Once we graduated, those discussions ended, and I really missed them. Abe did too. I had a thought–why not publish our discussions for all to see? Abe thought it might be fun to try, so here it is. I had a lot of fun–I hope to do this again.


Read more of this post

Christian Cries Wolf at LGBT Community’s “Intolerance”

So I came upon this trite today. To spare you, in the midst of some blathering about modernism, there was a whole lot of whining about the “intolerance” of Christians on the part of the LGBT community.

Here we go again.

First, a few points:

Christians and the LGBT community are not two mutually exclusive groups. There’s quite a bit of overlap between the two, actually.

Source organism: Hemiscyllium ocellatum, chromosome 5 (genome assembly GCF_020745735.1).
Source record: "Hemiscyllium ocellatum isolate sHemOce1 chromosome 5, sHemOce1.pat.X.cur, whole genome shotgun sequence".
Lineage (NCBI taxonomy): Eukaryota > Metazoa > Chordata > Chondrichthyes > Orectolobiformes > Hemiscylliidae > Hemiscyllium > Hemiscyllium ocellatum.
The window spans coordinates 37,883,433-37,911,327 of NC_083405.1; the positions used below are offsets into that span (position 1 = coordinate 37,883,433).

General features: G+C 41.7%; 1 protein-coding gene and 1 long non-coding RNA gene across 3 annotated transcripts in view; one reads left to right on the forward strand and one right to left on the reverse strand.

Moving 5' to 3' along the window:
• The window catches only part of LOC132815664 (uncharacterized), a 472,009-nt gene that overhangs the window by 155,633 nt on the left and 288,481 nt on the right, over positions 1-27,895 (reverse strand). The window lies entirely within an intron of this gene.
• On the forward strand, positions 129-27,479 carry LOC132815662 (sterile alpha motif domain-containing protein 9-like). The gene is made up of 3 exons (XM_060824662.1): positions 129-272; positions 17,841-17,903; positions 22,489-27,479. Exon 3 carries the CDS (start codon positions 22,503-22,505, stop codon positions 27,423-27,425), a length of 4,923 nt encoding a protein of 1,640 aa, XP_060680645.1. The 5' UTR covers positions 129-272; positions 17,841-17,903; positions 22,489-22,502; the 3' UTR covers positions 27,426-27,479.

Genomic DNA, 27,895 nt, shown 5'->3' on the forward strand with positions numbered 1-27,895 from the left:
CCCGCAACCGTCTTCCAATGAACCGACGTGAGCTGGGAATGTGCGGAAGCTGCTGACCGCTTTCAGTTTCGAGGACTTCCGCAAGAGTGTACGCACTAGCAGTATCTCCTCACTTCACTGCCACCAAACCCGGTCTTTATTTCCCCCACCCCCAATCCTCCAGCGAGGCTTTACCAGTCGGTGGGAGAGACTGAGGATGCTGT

Attempting to place Christians, as a group, within the societal model of “modernity” while at the same time, placing the LGBT community outside of it, or, generously, failing at it–is one of the most laughable ideas I’ve heard all week. Not to mention–this framing of the LGBT community as outsiders, as Other, or left behind as the world has shifted into modernity does give a wee bit of credit to the accusations of bigotry that the author is trying so hard to discredit.

This passage:

“To the extent that a society becomes “modern,” then, it will be packed with people who hold to widely divergent beliefs and values, any of which may be questioned. And the glue of this system is not that we all agree with one another but that we make a commitment to not always equate disagreement, or even disapproval, with bigotry.”

I notice how carefully the author has avoided making any mention here of just what is in dispute here, or rather, who.